Mike Nevins observed at the Ellery Queen Centenary hosted by EQMM in 2005 that Dannay’s more outgoing nature – together with the unfortunate fact that Lee died early, in 1971, while Dannay lived on until 1982 – may have lessened the world’s perception of Lee’s importance to the partnership. But the simple fact remains that when Lee, who began his life on this date in 1905, died of a heart attack on the dressing room floor of his Roxbury, Connecticut home on April 3, 1971, Queen also died. After Lee’s death, there would be no more words.
1. Read everything you can lay your hands on.Rand also expands on rule (3). “The editing advice Dad gave me was explicit, and I still try to follow it, however imperfectly: When you finish your first draft of a story, go back and cross out every adjective and adverb. Then put in only those adjectives and adverbs you feel you really need.”
2. Write what you know.
3. Edit ruthlessly.
4. Don’t bother with writing courses. You learn to write by writing.
Lee’s writing, by his own admission, continued to evolve and mature. Rand writes that in his father’s view, the Queen novel Halfway House “marked the transition from his and [Dannay’s] youthful excesses to their first hint of writing maturity.” Rand also notes that his father, with some embarrassment, tried to dissuade his then-young son from reading the early Queen works, remarking that they were not all that good. This, again, is reflective of the fact that Ellery Queen’s writing never stood still – it always evolved. As a Queen fan, it is for me the second half of the Queen library – the books following the aptly-named Halfway House – that are the gems of the series. The writing is spare, the plotting is ingenious, and the cluing is scrupulously fair.
Despite this, what is obvious to the fans of the series is that the cousins needed each other, and that but for the collaboration, however contentious, there could have been no Ellery Queen. Tellingly, when Frederic Dannay’s papers were exhibited at Columbia University’s Butler Library in 2005 to mark the Queen centenary, they contained a legal agreement, signed by Dannay and Lee, committing each of the cousins, on threat of damages, never to leave the partnership.
Amazingly, through all their bickering, the Ellery Queen collaboration not only hit its stride early, it also continued to produce and improve for over forty years. Doubtless this success was anchored on the fact that each cousin found in the other that which he himself lacked. Rand writes that “by his own admission”, Lee “could not plot to save his life.” But, as a master of the written word, he excelled. And as already noted, when Lee was gone, so, too, was Queen: without him the writing stopped.
This is not to say the process of writing was easy for Lee. We are told that he brooded over the fact that he wrote only mysteries, and (again, according to Rand) hoped that he could “elevate the mystery genre to the ranks of serious literature.” By all reports he battled recurring and, at times prolonged, bouts of writer’s block. But even when some later Queen novels were completed with the help of ghost writers, Lee’s hand is still apparent and integral to the crafting and editing process, and before his untimely death he returned as the writer of the final Queen volumes.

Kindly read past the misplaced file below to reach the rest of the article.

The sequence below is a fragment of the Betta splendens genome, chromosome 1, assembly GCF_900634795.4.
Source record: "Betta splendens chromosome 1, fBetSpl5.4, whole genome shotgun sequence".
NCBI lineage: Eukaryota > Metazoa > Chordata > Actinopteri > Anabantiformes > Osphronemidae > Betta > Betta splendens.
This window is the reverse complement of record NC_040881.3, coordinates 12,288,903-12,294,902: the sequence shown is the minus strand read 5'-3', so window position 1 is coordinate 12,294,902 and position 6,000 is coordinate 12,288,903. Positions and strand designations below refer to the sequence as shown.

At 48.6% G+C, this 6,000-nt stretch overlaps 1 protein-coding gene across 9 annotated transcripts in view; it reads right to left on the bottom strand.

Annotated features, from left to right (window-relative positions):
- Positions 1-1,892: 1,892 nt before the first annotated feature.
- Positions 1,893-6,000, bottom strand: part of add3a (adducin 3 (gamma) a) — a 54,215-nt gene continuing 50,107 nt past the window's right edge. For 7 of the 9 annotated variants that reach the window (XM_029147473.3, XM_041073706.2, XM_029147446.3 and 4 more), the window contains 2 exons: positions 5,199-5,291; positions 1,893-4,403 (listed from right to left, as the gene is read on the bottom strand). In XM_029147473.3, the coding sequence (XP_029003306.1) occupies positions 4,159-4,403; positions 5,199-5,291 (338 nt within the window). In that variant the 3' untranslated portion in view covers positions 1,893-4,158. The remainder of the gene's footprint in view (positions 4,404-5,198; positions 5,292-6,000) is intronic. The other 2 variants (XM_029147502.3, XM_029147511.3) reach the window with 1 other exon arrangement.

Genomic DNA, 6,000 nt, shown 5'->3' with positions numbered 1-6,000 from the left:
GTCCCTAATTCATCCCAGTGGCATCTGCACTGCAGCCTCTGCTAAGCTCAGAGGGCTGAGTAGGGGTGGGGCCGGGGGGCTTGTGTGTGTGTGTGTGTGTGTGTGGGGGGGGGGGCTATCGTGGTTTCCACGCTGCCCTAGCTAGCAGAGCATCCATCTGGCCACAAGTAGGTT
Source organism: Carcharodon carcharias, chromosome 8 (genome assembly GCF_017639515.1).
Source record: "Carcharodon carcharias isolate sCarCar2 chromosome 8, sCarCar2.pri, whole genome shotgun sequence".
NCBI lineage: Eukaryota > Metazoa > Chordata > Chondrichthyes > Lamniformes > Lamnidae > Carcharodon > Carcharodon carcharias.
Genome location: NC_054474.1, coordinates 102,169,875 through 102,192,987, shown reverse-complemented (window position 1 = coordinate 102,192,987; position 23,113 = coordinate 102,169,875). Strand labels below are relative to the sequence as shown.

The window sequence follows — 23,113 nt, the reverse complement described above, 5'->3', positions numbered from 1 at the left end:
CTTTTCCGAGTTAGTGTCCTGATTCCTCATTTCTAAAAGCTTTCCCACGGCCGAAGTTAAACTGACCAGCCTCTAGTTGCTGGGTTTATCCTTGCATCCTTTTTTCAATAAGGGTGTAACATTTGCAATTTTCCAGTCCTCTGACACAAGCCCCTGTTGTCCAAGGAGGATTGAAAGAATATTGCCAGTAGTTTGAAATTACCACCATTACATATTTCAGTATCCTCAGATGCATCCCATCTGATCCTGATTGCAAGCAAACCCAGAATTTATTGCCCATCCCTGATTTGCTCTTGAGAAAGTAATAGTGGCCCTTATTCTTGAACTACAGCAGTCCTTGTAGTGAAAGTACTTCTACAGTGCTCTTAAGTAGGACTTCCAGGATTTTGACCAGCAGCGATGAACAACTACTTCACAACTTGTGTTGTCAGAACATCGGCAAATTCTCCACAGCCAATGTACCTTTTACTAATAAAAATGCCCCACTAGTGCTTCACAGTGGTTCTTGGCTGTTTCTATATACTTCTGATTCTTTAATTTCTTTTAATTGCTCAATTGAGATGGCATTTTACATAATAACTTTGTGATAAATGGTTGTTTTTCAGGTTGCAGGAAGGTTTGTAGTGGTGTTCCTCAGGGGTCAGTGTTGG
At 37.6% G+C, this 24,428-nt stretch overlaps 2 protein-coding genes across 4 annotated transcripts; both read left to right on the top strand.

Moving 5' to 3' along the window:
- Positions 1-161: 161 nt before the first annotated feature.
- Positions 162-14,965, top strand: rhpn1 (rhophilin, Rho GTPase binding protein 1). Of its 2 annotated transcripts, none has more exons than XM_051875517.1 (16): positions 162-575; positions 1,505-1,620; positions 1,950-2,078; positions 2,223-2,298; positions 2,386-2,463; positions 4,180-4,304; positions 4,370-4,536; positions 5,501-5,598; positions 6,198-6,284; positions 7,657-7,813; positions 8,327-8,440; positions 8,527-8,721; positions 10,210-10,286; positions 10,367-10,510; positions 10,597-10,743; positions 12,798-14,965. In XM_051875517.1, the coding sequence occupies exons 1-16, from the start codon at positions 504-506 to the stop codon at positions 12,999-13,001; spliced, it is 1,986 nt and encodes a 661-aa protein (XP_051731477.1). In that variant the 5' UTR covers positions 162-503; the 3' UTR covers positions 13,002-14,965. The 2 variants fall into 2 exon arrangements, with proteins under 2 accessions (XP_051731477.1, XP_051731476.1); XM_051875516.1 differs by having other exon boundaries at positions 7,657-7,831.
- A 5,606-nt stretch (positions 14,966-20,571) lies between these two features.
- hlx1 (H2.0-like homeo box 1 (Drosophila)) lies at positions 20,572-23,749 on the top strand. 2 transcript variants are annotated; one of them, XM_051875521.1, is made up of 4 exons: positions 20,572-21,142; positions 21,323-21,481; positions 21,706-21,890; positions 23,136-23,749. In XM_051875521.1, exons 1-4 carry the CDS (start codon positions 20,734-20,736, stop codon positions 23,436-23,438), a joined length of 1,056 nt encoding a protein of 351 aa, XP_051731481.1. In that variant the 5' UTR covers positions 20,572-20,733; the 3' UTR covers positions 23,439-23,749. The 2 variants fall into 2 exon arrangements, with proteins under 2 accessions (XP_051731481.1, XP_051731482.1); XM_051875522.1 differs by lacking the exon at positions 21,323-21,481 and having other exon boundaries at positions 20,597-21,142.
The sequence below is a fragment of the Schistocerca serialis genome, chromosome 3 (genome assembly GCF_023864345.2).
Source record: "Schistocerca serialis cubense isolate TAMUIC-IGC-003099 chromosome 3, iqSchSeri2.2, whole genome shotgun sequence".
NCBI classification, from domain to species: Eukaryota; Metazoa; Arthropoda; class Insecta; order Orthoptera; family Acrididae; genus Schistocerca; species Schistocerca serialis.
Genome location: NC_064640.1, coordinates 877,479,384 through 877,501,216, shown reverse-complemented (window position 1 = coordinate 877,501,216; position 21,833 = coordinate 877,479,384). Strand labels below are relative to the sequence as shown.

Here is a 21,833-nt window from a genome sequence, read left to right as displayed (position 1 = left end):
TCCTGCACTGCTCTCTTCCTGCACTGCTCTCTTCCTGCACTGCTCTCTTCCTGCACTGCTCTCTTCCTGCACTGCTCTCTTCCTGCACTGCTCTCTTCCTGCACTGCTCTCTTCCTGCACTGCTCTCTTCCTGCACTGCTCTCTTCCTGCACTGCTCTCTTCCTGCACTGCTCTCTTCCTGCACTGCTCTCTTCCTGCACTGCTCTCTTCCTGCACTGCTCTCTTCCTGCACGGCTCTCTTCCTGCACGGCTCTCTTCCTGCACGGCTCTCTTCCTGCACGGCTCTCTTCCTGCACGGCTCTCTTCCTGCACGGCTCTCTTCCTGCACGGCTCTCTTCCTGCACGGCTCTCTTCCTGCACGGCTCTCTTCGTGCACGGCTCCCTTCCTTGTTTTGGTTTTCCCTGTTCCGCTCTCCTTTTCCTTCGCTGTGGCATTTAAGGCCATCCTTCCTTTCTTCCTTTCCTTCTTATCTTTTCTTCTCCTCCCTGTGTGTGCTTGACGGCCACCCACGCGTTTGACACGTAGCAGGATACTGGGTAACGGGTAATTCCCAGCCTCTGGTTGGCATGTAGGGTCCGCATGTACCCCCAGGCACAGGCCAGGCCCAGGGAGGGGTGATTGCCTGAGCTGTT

It was perhaps because of all of this that The Finishing Stroke was to have been the final Ellery Queen mystery. Rand and others have written of how Lee wished that he could achieve success on his own and in a different genre. While this never happened, the evolution of Lee’s writing throughout the Queen series, including the volumes that eventually followed The Finishing Stroke, instead raised the mystery writing bar within the genre. Rand reminisces that “[i]n Kabbalah, God creates with Word. Words were worlds to my father.” The worlds he created he left to us in the Queen novels.
But as I noted at the outset of this piece, Ellery Queen novels are often also about numbers. Numbers, and dates, are used cleverly to set up surprise endings, or to hint at an unsuspecting order that may lie just below the surface of perception. The significance of numbers and dates often extends beyond the plots of the books themselves. In keeping with this, it is interesting to note that from the beginning of The Finishing Stroke until its conclusion 52 years elapse, and from that date in 1957 until today, yet another 52 years have gone by.
Dates and Plums
|Graham and me at the Bomba Shack beach bar in Tortola|
At the beginning of Book Three of The Finishing Stroke, Ellery tells us “with some alarm he realized that he was getting old.”
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By way of postscript, and as a testament, once again, to the cyclical nature of time, and to the order in the universe that often defies inclusion within the definition of "random," today, January 15, 2013, it turns out, has become the birthday of our newest niece -- Taytum Grace Connor, born at 8:03 this morning. Welcome! Notwithstanding the foregoing, this is YOUR day!